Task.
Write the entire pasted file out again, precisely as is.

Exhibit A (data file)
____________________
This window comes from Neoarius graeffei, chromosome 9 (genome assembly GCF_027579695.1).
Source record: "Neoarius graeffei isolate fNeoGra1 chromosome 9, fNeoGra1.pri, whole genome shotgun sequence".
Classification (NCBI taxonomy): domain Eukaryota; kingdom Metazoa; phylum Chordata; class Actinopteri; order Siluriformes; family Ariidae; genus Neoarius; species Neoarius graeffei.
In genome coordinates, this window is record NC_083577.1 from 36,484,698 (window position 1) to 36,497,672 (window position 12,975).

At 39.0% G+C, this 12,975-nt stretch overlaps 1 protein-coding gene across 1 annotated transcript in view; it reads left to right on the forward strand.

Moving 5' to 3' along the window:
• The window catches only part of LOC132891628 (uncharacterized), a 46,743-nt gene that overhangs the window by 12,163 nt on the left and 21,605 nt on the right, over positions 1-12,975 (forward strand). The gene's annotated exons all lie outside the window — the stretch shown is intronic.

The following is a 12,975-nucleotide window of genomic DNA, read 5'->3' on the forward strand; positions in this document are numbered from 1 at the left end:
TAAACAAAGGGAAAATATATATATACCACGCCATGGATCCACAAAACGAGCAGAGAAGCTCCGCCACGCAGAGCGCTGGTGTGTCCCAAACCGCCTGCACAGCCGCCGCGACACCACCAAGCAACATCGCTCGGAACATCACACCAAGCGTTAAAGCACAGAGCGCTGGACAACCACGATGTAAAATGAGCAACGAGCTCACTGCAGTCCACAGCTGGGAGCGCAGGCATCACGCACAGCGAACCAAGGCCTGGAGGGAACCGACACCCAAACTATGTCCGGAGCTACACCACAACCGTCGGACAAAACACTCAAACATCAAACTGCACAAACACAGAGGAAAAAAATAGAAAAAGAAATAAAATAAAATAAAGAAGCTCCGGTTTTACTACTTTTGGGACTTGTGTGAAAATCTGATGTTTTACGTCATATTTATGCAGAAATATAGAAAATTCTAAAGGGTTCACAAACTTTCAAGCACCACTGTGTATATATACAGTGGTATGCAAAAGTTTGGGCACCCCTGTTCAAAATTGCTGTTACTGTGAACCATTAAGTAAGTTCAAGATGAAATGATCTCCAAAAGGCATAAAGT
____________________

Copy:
This window comes from Neoarius graeffei, chromosome 9 (genome assembly GCF_027579695.1).
Source record: "Neoarius graeffei isolate fNeoGra1 chromosome 9, fNeoGra1.pri, whole genome shotgun sequence".
Classification (NCBI taxonomy): domain Eukaryota; kingdom Metazoa; phylum Chordata; class Actinopteri; order Siluriformes; family Ariidae; genus Neoarius; species Neoarius graeffei.
In genome coordinates, this window is record NC_083577.1 from 36,484,698 (window position 1) to 36,497,672 (window position 12,975).

At 39.0% G+C, this 12,975-nt stretch overlaps 1 protein-coding gene across 1 annotated transcript in view; it reads left to right on the forward strand.

Moving 5' to 3' along the window:
• The window catches only part of LOC132891628 (uncharacterized), a 46,743-nt gene that overhangs the window by 12,163 nt on the left and 21,605 nt on the right, over positions 1-12,975 (forward strand). The gene's annotated exons all lie outside the window — the stretch shown is intronic.

The following is a 12,975-nucleotide window of genomic DNA, read 5'->3' on the forward strand; positions in this document are numbered from 1 at the left end:
TAAACAAAGGGAAAATATATATATACCACGCCATGGATCCACAAAACGAGCAGAGAAGCTCCGCCACGCAGAGCGCTGGTGTGTCCCAAACCGCCTGCACAGCCGCCGCGACACCACCAAGCAACATCGCTCGGAACATCACACCAAGCGTTAAAGCACAGAGCGCTGGACAACCACGATGTAAAATGAGCAACGAGCTCACTGCAGTCCACAGCTGGGAGCGCAGGCATCACGCACAGCGAACCAAGGCCTGGAGGGAACCGACACCCAAACTATGTCCGGAGCTACACCACAACCGTCGGACAAAACACTCAAACATCAAACTGCACAAACACAGAGGAAAAAAATAGAAAAAGAAATAAAATAAAATAAAGAAGCTCCGGTTTTACTACTTTTGGGACTTGTGTGAAAATCTGATGTTTTACGTCATATTTATGCAGAAATATAGAAAATTCTAAAGGGTTCACAAACTTTCAAGCACCACTGTGTATATATACAGTGGTATGCAAAAGTTTGGGCACCCCTGTTCAAAATTGCTGTTACTGTGAACCATTAAGTAAGTTCAAGATGAAATGATCTCCAAAAGGCATAAAGT